The sunrise/sunset line, also known as the terminator, gray line or twilight zone, is a circle about the earth whose position depends on the time of year (season) and time of day. Maximum usable frequencies (MUFs) are highest on the illuminated face of the earth. So is the absorption caused by the effects of the energized D region of the ionosphere. Propagation losses are lowest near the maximum usable frequency.

Maximum usable frequencies drop on the dark side of the earth, to a minimum value of approximately one third the daytime MUF, just before sunrise. Absorption also quickly subsides as the D region is no longer illuminated by the sun.

Propagation along the gray line is especially interesting. MUFs are rising rapidly on the sunrise side and are still high on the sunset side of the earth. The D region has not yet been energized on the sunrise side, and is rapidly dissipating on the sunset side, resulting in low absorption. The net result: For a period ranging from a few minutes at low and high frequencies (160 and 10 meters), to one or two hours at intermediate frequencies (20 meters), with suitable ionospheric conditions, stations in the twilight zone can communicate with stations at any other location within the twilight zone on any HF band!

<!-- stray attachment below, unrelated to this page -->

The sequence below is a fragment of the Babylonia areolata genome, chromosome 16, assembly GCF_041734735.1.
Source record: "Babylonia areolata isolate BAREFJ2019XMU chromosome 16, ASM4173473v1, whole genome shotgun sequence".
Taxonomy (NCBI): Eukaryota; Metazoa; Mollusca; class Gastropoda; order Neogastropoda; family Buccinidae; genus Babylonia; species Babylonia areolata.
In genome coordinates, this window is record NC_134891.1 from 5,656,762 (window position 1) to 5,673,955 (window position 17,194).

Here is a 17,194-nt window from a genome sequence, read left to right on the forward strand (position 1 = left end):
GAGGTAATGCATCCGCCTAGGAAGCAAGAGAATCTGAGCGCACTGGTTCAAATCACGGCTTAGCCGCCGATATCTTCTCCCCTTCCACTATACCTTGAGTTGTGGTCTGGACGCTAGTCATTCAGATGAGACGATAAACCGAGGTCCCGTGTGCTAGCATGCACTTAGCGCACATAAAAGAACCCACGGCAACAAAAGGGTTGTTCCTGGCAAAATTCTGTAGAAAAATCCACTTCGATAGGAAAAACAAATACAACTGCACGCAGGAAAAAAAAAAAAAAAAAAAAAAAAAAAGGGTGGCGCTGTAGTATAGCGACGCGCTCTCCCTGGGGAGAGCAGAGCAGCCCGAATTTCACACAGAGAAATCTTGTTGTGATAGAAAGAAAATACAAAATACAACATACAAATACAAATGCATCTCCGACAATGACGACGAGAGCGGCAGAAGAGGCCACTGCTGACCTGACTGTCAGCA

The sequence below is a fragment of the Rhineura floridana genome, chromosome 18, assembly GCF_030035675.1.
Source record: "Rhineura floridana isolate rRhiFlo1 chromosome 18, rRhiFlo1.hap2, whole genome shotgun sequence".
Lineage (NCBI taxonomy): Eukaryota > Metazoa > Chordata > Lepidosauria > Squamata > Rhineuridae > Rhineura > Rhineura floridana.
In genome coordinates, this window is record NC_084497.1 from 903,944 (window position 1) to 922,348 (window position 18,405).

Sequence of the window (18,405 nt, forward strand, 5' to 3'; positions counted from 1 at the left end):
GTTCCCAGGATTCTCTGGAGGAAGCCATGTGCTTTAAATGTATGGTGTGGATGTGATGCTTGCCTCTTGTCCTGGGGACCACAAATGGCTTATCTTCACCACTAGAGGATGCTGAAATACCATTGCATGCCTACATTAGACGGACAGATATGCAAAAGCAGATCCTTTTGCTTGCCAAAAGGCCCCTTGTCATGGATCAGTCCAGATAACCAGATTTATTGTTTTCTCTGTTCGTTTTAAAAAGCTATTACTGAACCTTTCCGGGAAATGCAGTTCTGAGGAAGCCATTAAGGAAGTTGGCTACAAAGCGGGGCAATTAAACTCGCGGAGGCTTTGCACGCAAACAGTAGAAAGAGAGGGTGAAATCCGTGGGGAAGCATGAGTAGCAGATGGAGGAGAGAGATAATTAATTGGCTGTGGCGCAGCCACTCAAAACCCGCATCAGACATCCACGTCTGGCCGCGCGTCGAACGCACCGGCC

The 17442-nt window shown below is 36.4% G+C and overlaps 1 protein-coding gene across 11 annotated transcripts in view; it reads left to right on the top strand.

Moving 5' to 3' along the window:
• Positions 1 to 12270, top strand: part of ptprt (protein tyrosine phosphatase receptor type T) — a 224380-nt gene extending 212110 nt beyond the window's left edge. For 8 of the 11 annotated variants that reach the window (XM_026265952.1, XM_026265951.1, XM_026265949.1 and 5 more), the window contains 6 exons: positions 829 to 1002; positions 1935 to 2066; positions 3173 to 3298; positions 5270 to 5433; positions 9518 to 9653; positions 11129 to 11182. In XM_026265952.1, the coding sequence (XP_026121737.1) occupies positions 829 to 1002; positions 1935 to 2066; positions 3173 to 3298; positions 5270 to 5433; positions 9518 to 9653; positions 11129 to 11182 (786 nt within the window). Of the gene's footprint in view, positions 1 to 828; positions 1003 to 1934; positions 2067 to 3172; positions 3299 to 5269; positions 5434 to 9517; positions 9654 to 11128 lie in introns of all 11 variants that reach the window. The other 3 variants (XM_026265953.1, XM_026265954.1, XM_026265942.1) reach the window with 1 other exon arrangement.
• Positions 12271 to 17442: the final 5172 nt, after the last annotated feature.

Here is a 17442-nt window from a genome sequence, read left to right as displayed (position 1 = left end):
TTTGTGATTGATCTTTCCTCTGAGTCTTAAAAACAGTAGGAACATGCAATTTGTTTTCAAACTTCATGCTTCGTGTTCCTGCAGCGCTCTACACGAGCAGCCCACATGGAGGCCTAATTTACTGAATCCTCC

To better understand these effects, let's examine what happens on a band-by-band basis as the sun begins to rise in the northern hemisphere (eastern US) during the winter months. Before sunrise, while it's still totally dark, the MUF is at its lowest level of the day. This is usually the least productive time of day unless 20 meters is already open to Europe, which happens when sunspot activity is high and geomagnetic conditions are quiet. As the first rays of light approach overhead, the MUF begins to rise in the direction of the sun (southeast) and the high bands will open first in that direction before swinging northward toward Europe.

As the sun continues to rise, it illuminates the higher altitudes first and the lower altitudes later, forming a westward-moving wedge of light that cuts into the darkness. This sloping wedge has an especially beneficial effect on low-frequency propagation to the west. It acts as a reflector, similar to a parabolic reflector, focusing energy (signals coming from the west) along the terminator. This focusing effect is seen as a sudden (and often large) increase in signal strength from stations to the west that continues to build, peaks, then fades back down as the D-region absorption increases with illumination. The lower the frequency, the earlier the peak and the shorter the duration.